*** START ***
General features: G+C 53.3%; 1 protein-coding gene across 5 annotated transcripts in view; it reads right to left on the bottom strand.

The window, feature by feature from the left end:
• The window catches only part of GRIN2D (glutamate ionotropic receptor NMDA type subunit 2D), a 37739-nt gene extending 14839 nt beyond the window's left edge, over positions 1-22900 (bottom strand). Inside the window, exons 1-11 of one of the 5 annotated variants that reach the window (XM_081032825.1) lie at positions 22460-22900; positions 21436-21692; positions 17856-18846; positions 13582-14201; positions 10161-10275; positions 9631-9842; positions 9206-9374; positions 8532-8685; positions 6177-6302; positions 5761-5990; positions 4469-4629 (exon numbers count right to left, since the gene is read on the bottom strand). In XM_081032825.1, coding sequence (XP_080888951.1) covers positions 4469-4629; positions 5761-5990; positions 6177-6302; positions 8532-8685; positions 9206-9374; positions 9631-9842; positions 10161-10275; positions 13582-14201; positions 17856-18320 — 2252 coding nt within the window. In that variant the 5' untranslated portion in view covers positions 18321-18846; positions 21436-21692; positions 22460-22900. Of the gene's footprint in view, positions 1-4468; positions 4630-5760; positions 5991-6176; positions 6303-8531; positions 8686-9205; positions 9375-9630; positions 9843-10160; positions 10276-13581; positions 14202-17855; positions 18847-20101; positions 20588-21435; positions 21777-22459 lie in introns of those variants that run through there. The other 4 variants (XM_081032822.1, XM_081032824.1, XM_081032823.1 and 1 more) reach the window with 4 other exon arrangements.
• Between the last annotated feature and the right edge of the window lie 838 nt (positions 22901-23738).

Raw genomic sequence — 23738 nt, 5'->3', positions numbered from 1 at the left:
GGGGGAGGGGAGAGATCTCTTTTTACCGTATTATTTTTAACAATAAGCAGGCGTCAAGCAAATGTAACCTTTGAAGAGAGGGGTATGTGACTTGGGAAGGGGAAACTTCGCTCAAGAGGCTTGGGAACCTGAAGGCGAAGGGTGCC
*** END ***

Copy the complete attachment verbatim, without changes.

General features: G+C 53.3%; 1 protein-coding gene across 5 annotated transcripts in view; it reads right to left on the bottom strand.

The window, feature by feature from the left end:
• The window catches only part of GRIN2D (glutamate ionotropic receptor NMDA type subunit 2D), a 37739-nt gene extending 14839 nt beyond the window's left edge, over positions 1-22900 (bottom strand). Inside the window, exons 1-11 of one of the 5 annotated variants that reach the window (XM_081032825.1) lie at positions 22460-22900; positions 21436-21692; positions 17856-18846; positions 13582-14201; positions 10161-10275; positions 9631-9842; positions 9206-9374; positions 8532-8685; positions 6177-6302; positions 5761-5990; positions 4469-4629 (exon numbers count right to left, since the gene is read on the bottom strand). In XM_081032825.1, coding sequence (XP_080888951.1) covers positions 4469-4629; positions 5761-5990; positions 6177-6302; positions 8532-8685; positions 9206-9374; positions 9631-9842; positions 10161-10275; positions 13582-14201; positions 17856-18320 — 2252 coding nt within the window. In that variant the 5' untranslated portion in view covers positions 18321-18846; positions 21436-21692; positions 22460-22900. Of the gene's footprint in view, positions 1-4468; positions 4630-5760; positions 5991-6176; positions 6303-8531; positions 8686-9205; positions 9375-9630; positions 9843-10160; positions 10276-13581; positions 14202-17855; positions 18847-20101; positions 20588-21435; positions 21777-22459 lie in introns of those variants that run through there. The other 4 variants (XM_081032822.1, XM_081032824.1, XM_081032823.1 and 1 more) reach the window with 4 other exon arrangements.
• Between the last annotated feature and the right edge of the window lie 838 nt (positions 22901-23738).

Raw genomic sequence — 23738 nt, 5'->3', positions numbered from 1 at the left:
GGGGGAGGGGAGAGATCTCTTTTTACCGTATTATTTTTAACAATAAGCAGGCGTCAAGCAAATGTAACCTTTGAAGAGAGGGGTATGTGACTTGGGAAGGGGAAACTTCGCTCAAGAGGCTTGGGAACCTGAAGGCGAAGGGTGCC